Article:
While it is unclear how this project in Paris will play out, the idea of the “…articulation of the interface, the liminal space, between the urban and the political,” (p.48) is at the heart of the idea of ecological urbanism within the context of this essay. Similar to the LU Theory, versus the ideas of the City Beautiful or New Urbanism mentioned previously, “…this approach does not rely on the image, nor on social homogeneity and nostalgia, as its primary sources of inspiration, but rather recognizes the importance of the urban as the necessary site of conflictual relations.” (p.48)

The idea of conflict is important as a referent to ecology, as it doesn’t describe a constructed, false ideology of community but one that is developed based on root instincts and flows of materials. This is embedded in an approach that includes ‘social and spatial democracy’ (p.50) that would be a result of this new approach. This is even more critical as we confront global economic uncertainty and continual emergence of man-caused ‘natural disasters’ which will influence larger numbers of people world-wide.” Mostafavi concludes:

“In this context, it is now up to use to develop the aesthetic means — the projects — that proposal alternative, inspiring, and ductile sensibilities for our ethico-political interactions with the environment. These projects will also provide the stage for the messiness, the unpredictability, and the instability of the urban, and in turn, for more just as well as more pleasurable futures. This is both the challenge and the promise of ecological urbanism.” (p.50)

So obviously one cannot make an assessment of the book based on the initial chapter, but I’m heartened by the approach implicit that frames the content, not as an ‘answer’ as much as a line of critical inquiry that builds on and frames previous explorations of landscape urbanism, ecological design, sustainable planning, and green design in a more interdisciplinary and flexible manner. Thus my take away was this isn’t necessarily to see a brave new theory (which was the case when initially reading about landscape urbanism). Rather this seems another name for an interdisciplinary consolidation (perhaps a necessary one) of multiple theories already happening in multivalent pathways.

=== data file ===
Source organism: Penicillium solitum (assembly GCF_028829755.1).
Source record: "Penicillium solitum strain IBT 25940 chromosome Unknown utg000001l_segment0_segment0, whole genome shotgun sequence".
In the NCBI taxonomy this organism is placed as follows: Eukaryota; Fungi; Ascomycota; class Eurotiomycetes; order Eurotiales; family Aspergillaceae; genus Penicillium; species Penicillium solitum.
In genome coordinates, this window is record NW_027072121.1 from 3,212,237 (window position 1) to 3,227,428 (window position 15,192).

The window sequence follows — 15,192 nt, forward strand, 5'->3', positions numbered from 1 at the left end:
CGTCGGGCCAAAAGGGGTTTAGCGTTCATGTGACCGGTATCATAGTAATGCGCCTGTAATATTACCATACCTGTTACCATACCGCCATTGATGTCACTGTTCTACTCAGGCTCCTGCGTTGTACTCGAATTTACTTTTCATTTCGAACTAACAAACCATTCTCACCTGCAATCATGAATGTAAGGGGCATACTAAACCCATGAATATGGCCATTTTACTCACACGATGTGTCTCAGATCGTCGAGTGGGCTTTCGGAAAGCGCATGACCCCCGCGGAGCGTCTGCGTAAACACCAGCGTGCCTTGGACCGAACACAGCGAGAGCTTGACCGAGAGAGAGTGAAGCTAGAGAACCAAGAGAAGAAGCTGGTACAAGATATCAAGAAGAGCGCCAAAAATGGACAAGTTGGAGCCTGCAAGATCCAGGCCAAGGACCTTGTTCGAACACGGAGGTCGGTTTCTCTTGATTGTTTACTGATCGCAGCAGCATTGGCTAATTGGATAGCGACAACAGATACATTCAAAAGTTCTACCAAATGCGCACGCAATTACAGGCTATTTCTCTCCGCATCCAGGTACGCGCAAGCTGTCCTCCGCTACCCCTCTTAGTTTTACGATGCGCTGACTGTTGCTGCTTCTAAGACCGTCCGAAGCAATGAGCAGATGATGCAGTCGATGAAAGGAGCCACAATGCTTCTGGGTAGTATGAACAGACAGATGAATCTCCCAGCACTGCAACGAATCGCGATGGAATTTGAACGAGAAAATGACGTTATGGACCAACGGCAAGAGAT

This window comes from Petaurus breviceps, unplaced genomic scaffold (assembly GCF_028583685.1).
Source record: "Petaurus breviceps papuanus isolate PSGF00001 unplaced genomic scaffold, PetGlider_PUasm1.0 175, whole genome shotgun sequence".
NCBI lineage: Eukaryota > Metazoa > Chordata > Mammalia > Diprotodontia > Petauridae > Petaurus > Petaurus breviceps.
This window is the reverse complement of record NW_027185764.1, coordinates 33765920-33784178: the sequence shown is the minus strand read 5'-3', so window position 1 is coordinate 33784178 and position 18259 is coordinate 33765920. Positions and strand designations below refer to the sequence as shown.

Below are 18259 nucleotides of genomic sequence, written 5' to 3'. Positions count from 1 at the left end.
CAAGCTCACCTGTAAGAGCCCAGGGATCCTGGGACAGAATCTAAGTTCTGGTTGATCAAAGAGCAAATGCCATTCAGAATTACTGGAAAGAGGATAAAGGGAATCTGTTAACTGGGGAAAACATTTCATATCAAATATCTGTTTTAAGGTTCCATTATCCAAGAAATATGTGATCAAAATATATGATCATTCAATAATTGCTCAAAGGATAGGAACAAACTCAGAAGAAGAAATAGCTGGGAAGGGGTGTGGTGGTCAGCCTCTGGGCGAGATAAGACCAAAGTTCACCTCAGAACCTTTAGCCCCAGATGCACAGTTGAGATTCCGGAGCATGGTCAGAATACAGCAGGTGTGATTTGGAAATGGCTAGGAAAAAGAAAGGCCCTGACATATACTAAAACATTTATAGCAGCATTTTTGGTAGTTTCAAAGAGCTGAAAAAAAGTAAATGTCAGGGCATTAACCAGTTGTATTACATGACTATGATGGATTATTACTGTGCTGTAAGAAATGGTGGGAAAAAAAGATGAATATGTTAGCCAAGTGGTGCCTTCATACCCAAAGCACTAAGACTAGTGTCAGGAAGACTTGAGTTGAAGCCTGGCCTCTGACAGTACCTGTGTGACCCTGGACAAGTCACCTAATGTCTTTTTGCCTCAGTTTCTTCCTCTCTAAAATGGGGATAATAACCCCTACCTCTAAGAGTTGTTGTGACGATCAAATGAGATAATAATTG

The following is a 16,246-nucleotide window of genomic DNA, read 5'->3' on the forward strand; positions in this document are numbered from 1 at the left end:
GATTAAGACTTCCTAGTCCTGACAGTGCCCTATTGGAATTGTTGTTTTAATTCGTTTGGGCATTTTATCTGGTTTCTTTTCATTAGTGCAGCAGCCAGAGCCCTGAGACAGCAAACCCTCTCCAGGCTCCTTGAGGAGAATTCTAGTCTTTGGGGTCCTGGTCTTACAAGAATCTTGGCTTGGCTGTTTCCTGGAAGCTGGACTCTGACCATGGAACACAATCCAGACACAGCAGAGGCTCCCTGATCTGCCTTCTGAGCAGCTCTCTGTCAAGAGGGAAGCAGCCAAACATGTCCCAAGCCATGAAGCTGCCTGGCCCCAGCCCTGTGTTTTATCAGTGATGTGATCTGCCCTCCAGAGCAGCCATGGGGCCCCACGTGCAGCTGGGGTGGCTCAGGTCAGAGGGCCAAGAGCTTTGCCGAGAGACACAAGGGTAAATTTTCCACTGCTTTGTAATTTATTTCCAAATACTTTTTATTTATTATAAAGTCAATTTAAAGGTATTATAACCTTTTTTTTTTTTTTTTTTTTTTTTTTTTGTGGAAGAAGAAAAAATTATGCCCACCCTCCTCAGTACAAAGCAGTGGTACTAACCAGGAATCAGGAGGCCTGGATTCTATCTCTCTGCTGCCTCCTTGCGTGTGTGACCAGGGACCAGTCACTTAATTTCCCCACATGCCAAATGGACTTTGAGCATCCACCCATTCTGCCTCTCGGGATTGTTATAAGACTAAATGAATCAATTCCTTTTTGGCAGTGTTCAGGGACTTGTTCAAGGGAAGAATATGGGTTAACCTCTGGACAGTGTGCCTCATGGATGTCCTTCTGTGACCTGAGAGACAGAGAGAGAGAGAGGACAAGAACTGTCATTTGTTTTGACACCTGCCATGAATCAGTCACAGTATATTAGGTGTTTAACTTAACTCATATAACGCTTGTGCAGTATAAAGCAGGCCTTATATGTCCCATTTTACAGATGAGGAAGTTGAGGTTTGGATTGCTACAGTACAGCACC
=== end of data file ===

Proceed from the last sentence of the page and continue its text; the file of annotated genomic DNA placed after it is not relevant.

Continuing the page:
One doesn’t come out with a feeling that ‘ecological urbanism‘ is the answer – much like many of the other ‘urbanisms‘ out there have a focus but not a broad inclusivity. Perhaps it’s the baggage of the term ‘ecological’ that confounds me (much as the baggage of the term ‘landscape’ shapes LU theory) – as it doesn’t seem a coherent enough idea to direct us in any particular direction. It does seem to be able to envelope and shape practice, but again it seems with enough supporting information, it would be easy to look at a range of projects within a lens of Ecological Urbanism, and connect some of the dots.

In summary, I am excited to dig into the rest of the volume (although it is daunting) to explore what ideas are contained within. While this seems a first step on a path towards urbanism that is more inclusive and equitable, this isn’t a roadmap. But it just may prove pivotal in changing the mindset of a broad spectrum of professionals and policy-makers, this is the dawn of a ‘new ethic s and aesthetics of the urban.’ Guess we shall see.


As I mentioned, I plan on tackling some of the other portions of the book in subsequent posts so look forward to subsequent posts loosely based on the sections of the book: Anticipate, Collaborate, Sense, Curate, Produce, Interact, Mobilize, Measure, Adapt, and Incubate… stay tuned.

There is the trend towards what I recently dubbed ‘Fill in the Blank’ Urbanism, which is spawned by a deep discussion of the nature and potential of Landscape Urbanism – and is a reaction to the myriad ‘urbanisms‘ that seem to pop up – so look forward to other investigations along these lines in addition to the ‘ecological’ – particularly two books I’m currently reading on the ‘integral’ and the ‘agricultural’ versions of this trend.

Also in the past few weeks, I was further tempted by a series of posts from the past couple of weeks on Urban Tick with a range of contributed posts on the book by Duncan Smith, Luis Suarez, DPR-Barcelona, Annick Labecca, Martin John Callanan, Stanza, Kiril Stanilov. I resisted reading the bulk of these until I got around to the book review – but was not disappointed. Check out the range of posts under the label Ecological Urbanism to get a wide reaction to the books content.